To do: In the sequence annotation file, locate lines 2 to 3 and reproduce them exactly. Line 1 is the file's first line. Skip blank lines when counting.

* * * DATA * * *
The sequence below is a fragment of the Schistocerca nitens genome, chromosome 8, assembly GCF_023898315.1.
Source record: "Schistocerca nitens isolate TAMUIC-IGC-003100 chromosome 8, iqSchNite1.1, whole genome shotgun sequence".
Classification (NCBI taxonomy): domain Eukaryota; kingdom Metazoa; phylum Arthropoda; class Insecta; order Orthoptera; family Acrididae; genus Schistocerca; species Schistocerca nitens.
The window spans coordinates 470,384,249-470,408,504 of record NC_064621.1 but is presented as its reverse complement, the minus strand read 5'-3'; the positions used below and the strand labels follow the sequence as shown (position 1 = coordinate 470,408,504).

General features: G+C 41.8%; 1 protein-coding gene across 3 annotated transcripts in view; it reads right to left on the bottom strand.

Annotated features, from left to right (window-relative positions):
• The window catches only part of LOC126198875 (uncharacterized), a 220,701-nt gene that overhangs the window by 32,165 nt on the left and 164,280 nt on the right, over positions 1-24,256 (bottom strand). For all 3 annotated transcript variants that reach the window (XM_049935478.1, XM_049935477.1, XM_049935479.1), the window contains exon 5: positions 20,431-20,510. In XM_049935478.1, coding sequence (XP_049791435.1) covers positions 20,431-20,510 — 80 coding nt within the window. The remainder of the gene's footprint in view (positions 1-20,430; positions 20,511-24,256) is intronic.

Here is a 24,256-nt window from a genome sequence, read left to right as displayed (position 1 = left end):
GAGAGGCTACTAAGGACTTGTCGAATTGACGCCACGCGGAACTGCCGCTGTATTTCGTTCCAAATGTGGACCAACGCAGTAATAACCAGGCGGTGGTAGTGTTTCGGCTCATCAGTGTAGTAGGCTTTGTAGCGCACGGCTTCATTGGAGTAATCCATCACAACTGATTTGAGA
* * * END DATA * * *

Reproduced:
Source record: "Schistocerca nitens isolate TAMUIC-IGC-003100 chromosome 8, iqSchNite1.1, whole genome shotgun sequence".
Classification (NCBI taxonomy): domain Eukaryota; kingdom Metazoa; phylum Arthropoda; class Insecta; order Orthoptera; family Acrididae; genus Schistocerca; species Schistocerca nitens.